Several of the world's foremost researchers in medical end-of-life matters have released a detailed and comprehensive review of the practice of assisted dying in lawful jurisdictions around the world. Published in the Journal of the American Medical Association, it does not support slippery slope hypotheses.
Professors from universities in the USA, the Netherlands and Belgium studied data from government and statutory authority reports, primary scientific studies and other sources to examine how assisted dying has been practiced in different jurisdictions around the world where it is lawful in one form or another: self-administered medication (physician-assisted dying) or physician-administered medication (active voluntary euthanasia).1
Their primary conclusion is that:
"Euthanasia and physician-assisted suicide are increasingly being legalized, remain relatively rare, and primarily involve patients with cancer. Existing data do not indicate widespread abuse of these practices."
Key findings include:
"In no jurisdiction was there evidence that vulnerable patients have been receiving euthanasia or physician-assisted suicide at rates higher than those in the general population."
One aspect of the study is worthy of special mention: the small rate of assisted dying procedure complications. The available data suggests that complications may occur more often for self-administered medication than for physician administration:
This data is however of Dutch practice in the 1990s, before assisted dying was codified in statute—at a time when practice was poorly defined and a range of drugs, including opioids, were widely used. Now, practice is well-defined with almost universal use of barbiturates. The researchers expressly note that these complication rates may well have reduced.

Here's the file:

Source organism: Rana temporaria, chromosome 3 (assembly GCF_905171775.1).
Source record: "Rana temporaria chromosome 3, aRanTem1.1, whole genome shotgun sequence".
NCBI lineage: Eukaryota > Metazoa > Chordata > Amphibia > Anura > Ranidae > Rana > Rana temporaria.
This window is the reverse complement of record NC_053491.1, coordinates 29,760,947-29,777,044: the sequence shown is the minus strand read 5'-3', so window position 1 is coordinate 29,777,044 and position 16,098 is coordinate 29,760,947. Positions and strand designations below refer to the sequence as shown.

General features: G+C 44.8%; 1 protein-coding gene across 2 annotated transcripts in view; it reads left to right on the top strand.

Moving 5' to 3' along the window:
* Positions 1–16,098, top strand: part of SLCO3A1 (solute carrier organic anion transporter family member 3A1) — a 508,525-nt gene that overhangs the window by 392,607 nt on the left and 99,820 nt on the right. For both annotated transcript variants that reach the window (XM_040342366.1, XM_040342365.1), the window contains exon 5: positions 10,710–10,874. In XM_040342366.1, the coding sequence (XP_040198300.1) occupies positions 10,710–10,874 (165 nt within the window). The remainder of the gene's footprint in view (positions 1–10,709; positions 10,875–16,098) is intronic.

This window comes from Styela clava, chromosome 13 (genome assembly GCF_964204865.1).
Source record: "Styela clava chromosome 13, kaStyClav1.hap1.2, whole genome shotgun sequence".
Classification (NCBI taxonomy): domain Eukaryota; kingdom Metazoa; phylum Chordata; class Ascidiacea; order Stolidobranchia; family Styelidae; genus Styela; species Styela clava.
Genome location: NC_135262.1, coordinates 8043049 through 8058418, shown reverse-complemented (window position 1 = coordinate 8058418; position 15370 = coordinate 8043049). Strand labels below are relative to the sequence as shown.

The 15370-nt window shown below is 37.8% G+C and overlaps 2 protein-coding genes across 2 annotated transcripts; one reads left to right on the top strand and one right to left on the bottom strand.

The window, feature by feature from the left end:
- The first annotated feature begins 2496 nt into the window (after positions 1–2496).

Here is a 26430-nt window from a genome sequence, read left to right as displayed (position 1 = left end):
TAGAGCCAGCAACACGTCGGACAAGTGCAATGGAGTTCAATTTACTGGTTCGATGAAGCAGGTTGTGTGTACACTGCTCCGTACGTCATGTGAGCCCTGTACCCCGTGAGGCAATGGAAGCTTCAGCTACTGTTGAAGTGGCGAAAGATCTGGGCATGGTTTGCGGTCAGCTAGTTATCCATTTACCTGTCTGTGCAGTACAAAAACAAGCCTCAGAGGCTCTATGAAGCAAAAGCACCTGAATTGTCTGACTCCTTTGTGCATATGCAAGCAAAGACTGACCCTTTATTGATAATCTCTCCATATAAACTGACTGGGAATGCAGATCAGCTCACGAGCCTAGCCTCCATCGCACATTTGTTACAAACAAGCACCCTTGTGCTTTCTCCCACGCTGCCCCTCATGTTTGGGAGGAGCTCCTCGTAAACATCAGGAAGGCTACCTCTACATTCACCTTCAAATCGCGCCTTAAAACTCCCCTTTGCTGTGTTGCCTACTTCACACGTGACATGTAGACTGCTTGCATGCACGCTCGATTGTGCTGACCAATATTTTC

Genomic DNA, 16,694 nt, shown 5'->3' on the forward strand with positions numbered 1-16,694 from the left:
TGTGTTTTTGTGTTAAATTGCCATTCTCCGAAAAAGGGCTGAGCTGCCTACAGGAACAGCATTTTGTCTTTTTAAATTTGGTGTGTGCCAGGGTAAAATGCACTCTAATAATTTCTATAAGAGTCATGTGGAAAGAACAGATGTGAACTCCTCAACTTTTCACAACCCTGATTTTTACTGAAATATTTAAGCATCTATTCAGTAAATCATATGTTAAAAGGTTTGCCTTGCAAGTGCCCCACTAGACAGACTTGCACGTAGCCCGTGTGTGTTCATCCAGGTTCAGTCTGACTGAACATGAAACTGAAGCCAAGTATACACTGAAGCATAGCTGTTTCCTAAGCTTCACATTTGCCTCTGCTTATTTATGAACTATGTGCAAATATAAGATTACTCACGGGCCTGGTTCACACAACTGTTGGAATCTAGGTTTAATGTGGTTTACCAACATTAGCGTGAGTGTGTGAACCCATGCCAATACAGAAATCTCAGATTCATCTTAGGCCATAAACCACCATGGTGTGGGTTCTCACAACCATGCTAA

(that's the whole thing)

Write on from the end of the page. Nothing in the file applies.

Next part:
Further, the authors refer to more recent data from Oregon and Washington which indicate very much lower complication rates (in those jurisdictions for self-administration only):
It is worth comparing the complication rates of assisted dying procedures with rates for other medical interventions to provide an appropriate context so that they may be realistically interpreted.
For example, a study of common over-the-counter analgesics for short-term pain management2 found that significant adverse effects occurred amongst 13.7% of ibuprofen users, 14.5% of paracetamol useres and 18.7% of aspirin users.
In another example, an anlaysis of primary research about surgical outcomes found that 14.4% had adverse events, almost half of which (47.5%) were moderate to fatal in severity.3
The study is a solid synthesis of research data and indicates that assisted dying is accessed sparingly and in accordance with the intentions of each legislature.
The adverse event rate for assisted dying appears to be substantially lower than the rate of adverse events in the use of common over-the-counter analgesics and in surgery.